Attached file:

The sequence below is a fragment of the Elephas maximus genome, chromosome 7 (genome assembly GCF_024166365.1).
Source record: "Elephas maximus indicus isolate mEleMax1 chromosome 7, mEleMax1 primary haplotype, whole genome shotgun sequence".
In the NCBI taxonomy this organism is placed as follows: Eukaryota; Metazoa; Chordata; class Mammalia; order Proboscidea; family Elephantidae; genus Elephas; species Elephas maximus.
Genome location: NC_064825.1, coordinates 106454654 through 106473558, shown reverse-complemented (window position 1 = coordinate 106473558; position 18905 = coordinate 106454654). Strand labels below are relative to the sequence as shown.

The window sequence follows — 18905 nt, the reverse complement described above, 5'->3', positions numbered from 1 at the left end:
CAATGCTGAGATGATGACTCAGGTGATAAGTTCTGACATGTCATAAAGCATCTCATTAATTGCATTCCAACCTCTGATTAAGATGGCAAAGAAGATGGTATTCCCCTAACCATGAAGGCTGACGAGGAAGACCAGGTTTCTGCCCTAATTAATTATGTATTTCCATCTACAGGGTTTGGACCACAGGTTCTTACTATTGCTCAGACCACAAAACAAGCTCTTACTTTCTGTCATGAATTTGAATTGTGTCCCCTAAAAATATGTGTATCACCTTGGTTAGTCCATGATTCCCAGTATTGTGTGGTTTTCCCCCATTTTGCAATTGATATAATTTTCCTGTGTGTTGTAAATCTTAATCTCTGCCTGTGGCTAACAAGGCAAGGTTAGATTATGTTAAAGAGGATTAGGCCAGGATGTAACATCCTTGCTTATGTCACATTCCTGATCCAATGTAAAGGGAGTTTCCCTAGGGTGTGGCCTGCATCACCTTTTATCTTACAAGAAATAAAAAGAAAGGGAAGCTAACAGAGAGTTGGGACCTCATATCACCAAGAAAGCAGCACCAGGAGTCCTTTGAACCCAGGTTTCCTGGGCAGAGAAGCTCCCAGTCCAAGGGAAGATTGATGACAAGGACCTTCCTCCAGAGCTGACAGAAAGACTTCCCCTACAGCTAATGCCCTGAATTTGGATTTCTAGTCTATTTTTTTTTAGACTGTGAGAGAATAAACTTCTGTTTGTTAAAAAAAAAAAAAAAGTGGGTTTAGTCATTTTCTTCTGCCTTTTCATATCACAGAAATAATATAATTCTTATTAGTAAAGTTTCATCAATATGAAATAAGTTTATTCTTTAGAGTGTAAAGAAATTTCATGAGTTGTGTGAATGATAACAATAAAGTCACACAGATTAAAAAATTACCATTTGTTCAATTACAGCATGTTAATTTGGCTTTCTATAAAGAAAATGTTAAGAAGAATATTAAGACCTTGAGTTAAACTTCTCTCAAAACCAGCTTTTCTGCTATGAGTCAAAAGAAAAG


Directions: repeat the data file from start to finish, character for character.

The sequence below is a fragment of the Elephas maximus genome, chromosome 7 (genome assembly GCF_024166365.1).
Source record: "Elephas maximus indicus isolate mEleMax1 chromosome 7, mEleMax1 primary haplotype, whole genome shotgun sequence".
In the NCBI taxonomy this organism is placed as follows: Eukaryota; Metazoa; Chordata; class Mammalia; order Proboscidea; family Elephantidae; genus Elephas; species Elephas maximus.
Genome location: NC_064825.1, coordinates 106454654 through 106473558, shown reverse-complemented (window position 1 = coordinate 106473558; position 18905 = coordinate 106454654). Strand labels below are relative to the sequence as shown.

The window sequence follows — 18905 nt, the reverse complement described above, 5'->3', positions numbered from 1 at the left end:
CAATGCTGAGATGATGACTCAGGTGATAAGTTCTGACATGTCATAAAGCATCTCATTAATTGCATTCCAACCTCTGATTAAGATGGCAAAGAAGATGGTATTCCCCTAACCATGAAGGCTGACGAGGAAGACCAGGTTTCTGCCCTAATTAATTATGTATTTCCATCTACAGGGTTTGGACCACAGGTTCTTACTATTGCTCAGACCACAAAACAAGCTCTTACTTTCTGTCATGAATTTGAATTGTGTCCCCTAAAAATATGTGTATCACCTTGGTTAGTCCATGATTCCCAGTATTGTGTGGTTTTCCCCCATTTTGCAATTGATATAATTTTCCTGTGTGTTGTAAATCTTAATCTCTGCCTGTGGCTAACAAGGCAAGGTTAGATTATGTTAAAGAGGATTAGGCCAGGATGTAACATCCTTGCTTATGTCACATTCCTGATCCAATGTAAAGGGAGTTTCCCTAGGGTGTGGCCTGCATCACCTTTTATCTTACAAGAAATAAAAAGAAAGGGAAGCTAACAGAGAGTTGGGACCTCATATCACCAAGAAAGCAGCACCAGGAGTCCTTTGAACCCAGGTTTCCTGGGCAGAGAAGCTCCCAGTCCAAGGGAAGATTGATGACAAGGACCTTCCTCCAGAGCTGACAGAAAGACTTCCCCTACAGCTAATGCCCTGAATTTGGATTTCTAGTCTATTTTTTTTTAGACTGTGAGAGAATAAACTTCTGTTTGTTAAAAAAAAAAAAAAAGTGGGTTTAGTCATTTTCTTCTGCCTTTTCATATCACAGAAATAATATAATTCTTATTAGTAAAGTTTCATCAATATGAAATAAGTTTATTCTTTAGAGTGTAAAGAAATTTCATGAGTTGTGTGAATGATAACAATAAAGTCACACAGATTAAAAAATTACCATTTGTTCAATTACAGCATGTTAATTTGGCTTTCTATAAAGAAAATGTTAAGAAGAATATTAAGACCTTGAGTTAAACTTCTCTCAAAACCAGCTTTTCTGCTATGAGTCAAAAGAAAAG